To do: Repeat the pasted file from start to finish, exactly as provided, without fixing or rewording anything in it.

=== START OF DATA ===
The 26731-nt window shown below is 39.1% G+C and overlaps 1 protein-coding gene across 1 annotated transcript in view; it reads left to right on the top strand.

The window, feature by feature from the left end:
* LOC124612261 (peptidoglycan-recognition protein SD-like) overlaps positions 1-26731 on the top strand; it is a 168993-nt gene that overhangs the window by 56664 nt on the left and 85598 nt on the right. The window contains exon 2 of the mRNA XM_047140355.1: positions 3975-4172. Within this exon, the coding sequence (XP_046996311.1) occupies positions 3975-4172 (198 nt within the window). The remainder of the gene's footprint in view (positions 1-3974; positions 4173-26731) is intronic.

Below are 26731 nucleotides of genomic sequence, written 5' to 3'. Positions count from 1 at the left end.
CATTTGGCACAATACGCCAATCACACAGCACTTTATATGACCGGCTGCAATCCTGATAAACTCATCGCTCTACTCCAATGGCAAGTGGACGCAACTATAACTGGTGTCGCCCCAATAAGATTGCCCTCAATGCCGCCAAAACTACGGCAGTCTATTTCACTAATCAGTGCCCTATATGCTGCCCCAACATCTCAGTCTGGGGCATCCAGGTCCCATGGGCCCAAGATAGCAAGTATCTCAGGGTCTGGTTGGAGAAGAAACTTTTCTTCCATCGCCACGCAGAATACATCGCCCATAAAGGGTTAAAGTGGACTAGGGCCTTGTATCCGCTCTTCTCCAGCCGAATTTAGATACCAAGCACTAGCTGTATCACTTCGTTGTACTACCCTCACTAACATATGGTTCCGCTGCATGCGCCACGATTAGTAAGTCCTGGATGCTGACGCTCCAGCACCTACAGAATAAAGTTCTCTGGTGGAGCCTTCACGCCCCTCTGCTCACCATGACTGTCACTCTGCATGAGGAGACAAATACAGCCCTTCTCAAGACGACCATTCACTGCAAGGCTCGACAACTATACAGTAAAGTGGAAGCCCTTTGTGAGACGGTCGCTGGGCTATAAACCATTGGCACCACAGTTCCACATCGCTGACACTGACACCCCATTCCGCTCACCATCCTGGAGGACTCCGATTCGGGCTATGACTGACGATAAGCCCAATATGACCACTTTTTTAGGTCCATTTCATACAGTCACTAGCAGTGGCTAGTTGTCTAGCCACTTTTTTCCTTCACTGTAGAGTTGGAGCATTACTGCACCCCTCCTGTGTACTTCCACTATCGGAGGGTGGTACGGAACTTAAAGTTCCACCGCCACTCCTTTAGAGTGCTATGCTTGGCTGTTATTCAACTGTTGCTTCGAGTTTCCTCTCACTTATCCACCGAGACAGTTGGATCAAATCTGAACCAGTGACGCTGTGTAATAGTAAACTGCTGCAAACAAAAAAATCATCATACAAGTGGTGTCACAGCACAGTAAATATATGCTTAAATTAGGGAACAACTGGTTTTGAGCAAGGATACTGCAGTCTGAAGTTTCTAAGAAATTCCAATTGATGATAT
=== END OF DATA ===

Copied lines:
The 26731-nt window shown below is 39.1% G+C and overlaps 1 protein-coding gene across 1 annotated transcript in view; it reads left to right on the top strand.

The window, feature by feature from the left end:
* LOC124612261 (peptidoglycan-recognition protein SD-like) overlaps positions 1-26731 on the top strand; it is a 168993-nt gene that overhangs the window by 56664 nt on the left and 85598 nt on the right. The window contains exon 2 of the mRNA XM_047140355.1: positions 3975-4172. Within this exon, the coding sequence (XP_046996311.1) occupies positions 3975-4172 (198 nt within the window). The remainder of the gene's footprint in view (positions 1-3974; positions 4173-26731) is intronic.

Below are 26731 nucleotides of genomic sequence, written 5' to 3'. Positions count from 1 at the left end.
CATTTGGCACAATACGCCAATCACACAGCACTTTATATGACCGGCTGCAATCCTGATAAACTCATCGCTCTACTCCAATGGCAAGTGGACGCAACTATAACTGGTGTCGCCCCAATAAGATTGCCCTCAATGCCGCCAAAACTACGGCAGTCTATTTCACTAATCAGTGCCCTATATGCTGCCCCAACATCTCAGTCTGGGGCATCCAGGTCCCATGGGCCCAAGATAGCAAGTATCTCAGGGTCTGGTTGGAGAAGAAACTTTTCTTCCATCGCCACGCAGAATACATCGCCCATAAAGGGTTAAAGTGGACTAGGGCCTTGTATCCGCTCTTCTCCAGCCGAATTTAGATACCAAGCACTAGCTGTATCACTTCGTTGTACTACCCTCACTAACATATGGTTCCGCTGCATGCGCCACGATTAGTAAGTCCTGGATGCTGACGCTCCAGCACCTACAGAATAAAGTTCTCTGGTGGAGCCTTCACGCCCCTCTGCTCACCATGACTGTCACTCTGCATGAGGAGACAAATACAGCCCTTCTCAAGACGACCATTCACTGCAAGGCTCGACAACTATACAGTAAAGTGGAAGCCCTTTGTGAGACGGTCGCTGGGCTATAAACCATTGGCACCACAGTTCCACATCGCTGACACTGACACCCCATTCCGCTCACCATCCTGGAGGACTCCGATTCGGGCTATGACTGACGATAAGCCCAATATGACCACTTTTTTAGGTCCATTTCATACAGTCACTAGCAGTGGCTAGTTGTCTAGCCACTTTTTTCCTTCACTGTAGAGTTGGAGCATTACTGCACCCCTCCTGTGTACTTCCACTATCGGAGGGTGGTACGGAACTTAAAGTTCCACCGCCACTCCTTTAGAGTGCTATGCTTGGCTGTTATTCAACTGTTGCTTCGAGTTTCCTCTCACTTATCCACCGAGACAGTTGGATCAAATCTGAACCAGTGACGCTGTGTAATAGTAAACTGCTGCAAACAAAAAAATCATCATACAAGTGGTGTCACAGCACAGTAAATATATGCTTAAATTAGGGAACAACTGGTTTTGAGCAAGGATACTGCAGTCTGAAGTTTCTAAGAAATTCCAATTGATGATAT